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8 Responses to An Ill Wind

  1. Polly says:

    You are lucky to have Angelos. And I am lucky to have Chase. So necessary as age takes away our ability to do the things that were so simple and easy decades ago.
    Old age maneuvering in the tides of time.
    You are on my list of the good things in life Diana mou. But we have Mosquitoes with capital M here this year. So far I can’t think of a positive about that. ❤️❤️P

  2. DM DRYMOUSSIS says:

    Oh dear – what a catalogue of unwelcome mishaps…. and I know exactly what you mean about them becoming magnified as one gets older! Certainly it seemed like nothing went right for you so far. Hopefully August will prove a better, easier month – though with the Meltemia to come I guess you’d better be prepared for more wind.
    Keep positive Diana…. it’s all one can do…. continue to take care and keep safe.
    di
    xx

  3. Maria says:

    Diana mou, dear twin, what a series of ordeals you and Harilaos have gone through, but as always you encounter each one with grace and an Άγγελος by your side to sustain and help you through it. May each of us, as we age and find life’s trials more challenging, find our Άγγελος by our side. Love to you both.

  4. Diana says:

    Dearest Polly, Di and Maria, thanks for your lovely comments. The mishaps didn’t stop with sending off the column. We had an incursion of goats and more troubles with the water pipe. After being mostly replaced, the little bit that wasn’t started leaking Sunday night, emptying the water tanks yet again. Got it fixed again by our retired plumber, knock wood or our heads that it won’t happen again. The winds are sure to blow some more but we are cooler than most places in Greece and hey, they are keeping the jellyfish away. Neither old age or an island house are for sissies, but we get by with some help from our angels. Love to you all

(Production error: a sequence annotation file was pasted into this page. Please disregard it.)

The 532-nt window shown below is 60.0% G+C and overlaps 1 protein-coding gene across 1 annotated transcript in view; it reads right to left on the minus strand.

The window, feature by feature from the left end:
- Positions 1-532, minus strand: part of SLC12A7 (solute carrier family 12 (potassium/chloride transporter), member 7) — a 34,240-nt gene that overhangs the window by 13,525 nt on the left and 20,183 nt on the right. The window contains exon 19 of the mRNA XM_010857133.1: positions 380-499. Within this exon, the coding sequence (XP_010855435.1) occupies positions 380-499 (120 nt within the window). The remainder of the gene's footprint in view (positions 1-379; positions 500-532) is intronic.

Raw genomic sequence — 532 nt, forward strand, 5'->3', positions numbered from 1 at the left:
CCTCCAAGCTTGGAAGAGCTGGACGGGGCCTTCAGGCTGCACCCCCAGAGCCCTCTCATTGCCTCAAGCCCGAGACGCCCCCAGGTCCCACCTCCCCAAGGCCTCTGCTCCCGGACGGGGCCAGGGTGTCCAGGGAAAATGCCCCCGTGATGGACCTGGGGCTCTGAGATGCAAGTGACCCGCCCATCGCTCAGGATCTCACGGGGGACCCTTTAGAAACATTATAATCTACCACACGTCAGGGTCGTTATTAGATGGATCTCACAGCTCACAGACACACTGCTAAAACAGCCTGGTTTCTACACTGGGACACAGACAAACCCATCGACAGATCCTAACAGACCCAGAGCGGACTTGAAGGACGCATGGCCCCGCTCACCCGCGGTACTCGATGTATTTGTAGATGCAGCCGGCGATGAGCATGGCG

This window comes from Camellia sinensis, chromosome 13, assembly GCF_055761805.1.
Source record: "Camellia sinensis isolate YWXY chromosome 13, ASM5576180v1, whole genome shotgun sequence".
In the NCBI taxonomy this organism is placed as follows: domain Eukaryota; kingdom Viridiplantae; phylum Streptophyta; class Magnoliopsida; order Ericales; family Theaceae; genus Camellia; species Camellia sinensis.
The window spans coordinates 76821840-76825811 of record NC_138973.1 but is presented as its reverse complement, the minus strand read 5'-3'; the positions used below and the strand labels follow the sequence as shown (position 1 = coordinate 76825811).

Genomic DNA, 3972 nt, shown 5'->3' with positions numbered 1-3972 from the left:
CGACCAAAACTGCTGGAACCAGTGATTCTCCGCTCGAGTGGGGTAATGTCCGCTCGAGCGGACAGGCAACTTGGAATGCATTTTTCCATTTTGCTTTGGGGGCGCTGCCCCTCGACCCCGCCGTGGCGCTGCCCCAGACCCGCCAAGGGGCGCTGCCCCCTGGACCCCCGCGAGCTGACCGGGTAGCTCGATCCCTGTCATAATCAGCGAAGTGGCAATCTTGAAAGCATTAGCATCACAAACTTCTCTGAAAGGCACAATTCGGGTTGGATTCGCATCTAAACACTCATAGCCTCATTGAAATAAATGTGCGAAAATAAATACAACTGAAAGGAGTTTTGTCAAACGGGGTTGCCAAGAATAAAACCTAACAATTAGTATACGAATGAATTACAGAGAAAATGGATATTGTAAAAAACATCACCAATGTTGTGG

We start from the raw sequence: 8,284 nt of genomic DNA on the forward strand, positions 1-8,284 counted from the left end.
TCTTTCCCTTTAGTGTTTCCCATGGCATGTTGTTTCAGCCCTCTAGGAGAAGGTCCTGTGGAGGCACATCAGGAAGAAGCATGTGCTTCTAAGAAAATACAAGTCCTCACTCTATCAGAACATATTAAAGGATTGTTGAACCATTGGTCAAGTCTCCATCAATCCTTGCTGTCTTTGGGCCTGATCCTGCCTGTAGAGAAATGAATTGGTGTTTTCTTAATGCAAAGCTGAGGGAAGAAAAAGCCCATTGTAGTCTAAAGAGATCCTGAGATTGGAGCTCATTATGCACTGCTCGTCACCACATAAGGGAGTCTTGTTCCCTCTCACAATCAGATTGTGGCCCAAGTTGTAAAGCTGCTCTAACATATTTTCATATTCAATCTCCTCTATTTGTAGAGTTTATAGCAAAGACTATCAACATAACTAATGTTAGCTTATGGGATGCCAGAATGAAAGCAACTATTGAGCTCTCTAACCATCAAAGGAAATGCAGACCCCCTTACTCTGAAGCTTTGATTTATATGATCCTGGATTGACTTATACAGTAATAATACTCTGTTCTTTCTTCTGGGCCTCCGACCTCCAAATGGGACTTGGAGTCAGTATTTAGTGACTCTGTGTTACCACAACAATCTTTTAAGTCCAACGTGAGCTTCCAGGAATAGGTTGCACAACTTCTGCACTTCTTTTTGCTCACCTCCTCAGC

5. Anita Sullivan says:

    Ooh! Diana, It seems that in emptying out old storage bins you also let loose one of the lesser mythological creatures whose power is reduced to making people’s lives highly uncomfortable. Maybe, since so many of these events happen on Sunday you should just stay in bed with a cup of tsai tou vounou on that day! Thank you for writing this up so well that I enjoyed the story as if it were part of a novel, even though I can feel the ill winds of the immediate future revving up, and that calls for lots of love, patience, and knowing where all the tools are kept!
    love, Anita

  6. Laura says:

    oh but do we hear you. On our way at last. . .

  7. leon selig says:

    Diana, keep it up. Reading your tales, trivia, and difficulties that you make real and almost amusing while yet so ‘ordinary’ they almost sound like fun.

    Keep at it and keep well – the three of you but especially Harilaki. What a phenom! You must deserve a lot of credit.

  8. Diana says:

    Anita mou, Pandora is much maligned (like Eve in Helen’s column) — you should read Pandora’s Jar by Natalie Haynes, which shows what the mythical women were really like and how Ancient Greek playwrights and poets changed them into evil doers because they couldn’t abide strong women. However, I could never stay in bed sipping tea of any kind, much better off sipping wine on the terrace :-) But let us both keep writing as it helps to put things in perspective. All our problems are so minor on the grand scale of things — and may they stay that way. Laura, I do hope you and John find your house in better shape than it was last year. And Leon, thank you and see you soon xoxo to all